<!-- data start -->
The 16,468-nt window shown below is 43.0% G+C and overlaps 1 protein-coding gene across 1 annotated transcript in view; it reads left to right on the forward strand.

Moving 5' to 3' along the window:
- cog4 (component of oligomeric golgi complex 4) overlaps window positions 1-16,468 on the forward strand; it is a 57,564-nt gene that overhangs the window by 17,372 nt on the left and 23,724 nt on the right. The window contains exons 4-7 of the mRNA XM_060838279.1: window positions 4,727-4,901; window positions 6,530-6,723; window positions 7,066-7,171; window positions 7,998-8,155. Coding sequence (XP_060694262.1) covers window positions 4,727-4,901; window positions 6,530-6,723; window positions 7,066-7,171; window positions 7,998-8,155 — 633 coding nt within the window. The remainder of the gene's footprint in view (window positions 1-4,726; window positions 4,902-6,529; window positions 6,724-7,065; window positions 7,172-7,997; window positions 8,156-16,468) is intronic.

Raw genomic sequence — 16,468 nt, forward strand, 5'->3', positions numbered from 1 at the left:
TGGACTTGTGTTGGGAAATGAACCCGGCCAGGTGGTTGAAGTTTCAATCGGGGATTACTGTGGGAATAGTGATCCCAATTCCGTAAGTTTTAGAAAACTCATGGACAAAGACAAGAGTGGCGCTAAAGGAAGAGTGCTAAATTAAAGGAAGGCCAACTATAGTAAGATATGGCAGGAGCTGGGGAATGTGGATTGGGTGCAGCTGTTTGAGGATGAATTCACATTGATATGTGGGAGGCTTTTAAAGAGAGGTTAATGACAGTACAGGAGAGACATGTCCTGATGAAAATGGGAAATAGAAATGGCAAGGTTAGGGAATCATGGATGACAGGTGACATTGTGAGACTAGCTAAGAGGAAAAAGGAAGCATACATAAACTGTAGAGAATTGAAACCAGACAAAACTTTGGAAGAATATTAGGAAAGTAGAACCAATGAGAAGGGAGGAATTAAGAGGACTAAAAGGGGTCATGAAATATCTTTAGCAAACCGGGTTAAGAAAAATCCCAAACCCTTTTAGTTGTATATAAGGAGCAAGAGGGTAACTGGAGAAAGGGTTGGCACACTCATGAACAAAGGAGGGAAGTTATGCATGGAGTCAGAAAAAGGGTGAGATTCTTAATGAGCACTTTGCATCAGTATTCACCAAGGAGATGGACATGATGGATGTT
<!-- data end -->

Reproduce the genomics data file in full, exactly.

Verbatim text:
The 16,468-nt window shown below is 43.0% G+C and overlaps 1 protein-coding gene across 1 annotated transcript in view; it reads left to right on the forward strand.

Moving 5' to 3' along the window:
- cog4 (component of oligomeric golgi complex 4) overlaps window positions 1-16,468 on the forward strand; it is a 57,564-nt gene that overhangs the window by 17,372 nt on the left and 23,724 nt on the right. The window contains exons 4-7 of the mRNA XM_060838279.1: window positions 4,727-4,901; window positions 6,530-6,723; window positions 7,066-7,171; window positions 7,998-8,155. Coding sequence (XP_060694262.1) covers window positions 4,727-4,901; window positions 6,530-6,723; window positions 7,066-7,171; window positions 7,998-8,155 — 633 coding nt within the window. The remainder of the gene's footprint in view (window positions 1-4,726; window positions 4,902-6,529; window positions 6,724-7,065; window positions 7,172-7,997; window positions 8,156-16,468) is intronic.

Raw genomic sequence — 16,468 nt, forward strand, 5'->3', positions numbered from 1 at the left:
TGGACTTGTGTTGGGAAATGAACCCGGCCAGGTGGTTGAAGTTTCAATCGGGGATTACTGTGGGAATAGTGATCCCAATTCCGTAAGTTTTAGAAAACTCATGGACAAAGACAAGAGTGGCGCTAAAGGAAGAGTGCTAAATTAAAGGAAGGCCAACTATAGTAAGATATGGCAGGAGCTGGGGAATGTGGATTGGGTGCAGCTGTTTGAGGATGAATTCACATTGATATGTGGGAGGCTTTTAAAGAGAGGTTAATGACAGTACAGGAGAGACATGTCCTGATGAAAATGGGAAATAGAAATGGCAAGGTTAGGGAATCATGGATGACAGGTGACATTGTGAGACTAGCTAAGAGGAAAAAGGAAGCATACATAAACTGTAGAGAATTGAAACCAGACAAAACTTTGGAAGAATATTAGGAAAGTAGAACCAATGAGAAGGGAGGAATTAAGAGGACTAAAAGGGGTCATGAAATATCTTTAGCAAACCGGGTTAAGAAAAATCCCAAACCCTTTTAGTTGTATATAAGGAGCAAGAGGGTAACTGGAGAAAGGGTTGGCACACTCATGAACAAAGGAGGGAAGTTATGCATGGAGTCAGAAAAAGGGTGAGATTCTTAATGAGCACTTTGCATCAGTATTCACCAAGGAGATGGACATGATGGATGTT